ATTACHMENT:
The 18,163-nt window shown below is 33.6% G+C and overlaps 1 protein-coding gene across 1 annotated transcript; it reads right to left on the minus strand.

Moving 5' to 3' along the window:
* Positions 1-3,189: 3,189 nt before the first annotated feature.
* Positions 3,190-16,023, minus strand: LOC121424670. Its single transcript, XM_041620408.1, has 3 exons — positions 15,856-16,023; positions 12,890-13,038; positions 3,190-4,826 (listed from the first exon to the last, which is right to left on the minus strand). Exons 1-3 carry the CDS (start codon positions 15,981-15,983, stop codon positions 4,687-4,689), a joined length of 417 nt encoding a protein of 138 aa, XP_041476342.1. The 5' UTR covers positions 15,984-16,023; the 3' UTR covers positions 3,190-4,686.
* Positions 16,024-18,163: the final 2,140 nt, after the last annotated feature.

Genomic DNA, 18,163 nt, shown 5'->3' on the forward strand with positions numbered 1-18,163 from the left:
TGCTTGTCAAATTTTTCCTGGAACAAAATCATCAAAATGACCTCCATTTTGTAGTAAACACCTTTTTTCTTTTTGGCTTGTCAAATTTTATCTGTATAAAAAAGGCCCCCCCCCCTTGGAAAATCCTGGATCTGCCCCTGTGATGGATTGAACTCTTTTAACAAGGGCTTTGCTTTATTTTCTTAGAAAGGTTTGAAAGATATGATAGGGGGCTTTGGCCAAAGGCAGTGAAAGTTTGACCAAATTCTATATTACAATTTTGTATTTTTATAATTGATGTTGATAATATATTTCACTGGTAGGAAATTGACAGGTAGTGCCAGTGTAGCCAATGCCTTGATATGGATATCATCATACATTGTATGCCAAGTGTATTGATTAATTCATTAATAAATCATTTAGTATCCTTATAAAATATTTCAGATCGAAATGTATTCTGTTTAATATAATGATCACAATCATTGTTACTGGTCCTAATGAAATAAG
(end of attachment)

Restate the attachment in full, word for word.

The 18,163-nt window shown below is 33.6% G+C and overlaps 1 protein-coding gene across 1 annotated transcript; it reads right to left on the minus strand.

Moving 5' to 3' along the window:
* Positions 1-3,189: 3,189 nt before the first annotated feature.
* Positions 3,190-16,023, minus strand: LOC121424670. Its single transcript, XM_041620408.1, has 3 exons — positions 15,856-16,023; positions 12,890-13,038; positions 3,190-4,826 (listed from the first exon to the last, which is right to left on the minus strand). Exons 1-3 carry the CDS (start codon positions 15,981-15,983, stop codon positions 4,687-4,689), a joined length of 417 nt encoding a protein of 138 aa, XP_041476342.1. The 5' UTR covers positions 15,984-16,023; the 3' UTR covers positions 3,190-4,686.
* Positions 16,024-18,163: the final 2,140 nt, after the last annotated feature.

Genomic DNA, 18,163 nt, shown 5'->3' on the forward strand with positions numbered 1-18,163 from the left:
TGCTTGTCAAATTTTTCCTGGAACAAAATCATCAAAATGACCTCCATTTTGTAGTAAACACCTTTTTTCTTTTTGGCTTGTCAAATTTTATCTGTATAAAAAAGGCCCCCCCCCCTTGGAAAATCCTGGATCTGCCCCTGTGATGGATTGAACTCTTTTAACAAGGGCTTTGCTTTATTTTCTTAGAAAGGTTTGAAAGATATGATAGGGGGCTTTGGCCAAAGGCAGTGAAAGTTTGACCAAATTCTATATTACAATTTTGTATTTTTATAATTGATGTTGATAATATATTTCACTGGTAGGAAATTGACAGGTAGTGCCAGTGTAGCCAATGCCTTGATATGGATATCATCATACATTGTATGCCAAGTGTATTGATTAATTCATTAATAAATCATTTAGTATCCTTATAAAATATTTCAGATCGAAATGTATTCTGTTTAATATAATGATCACAATCATTGTTACTGGTCCTAATGAAATAAG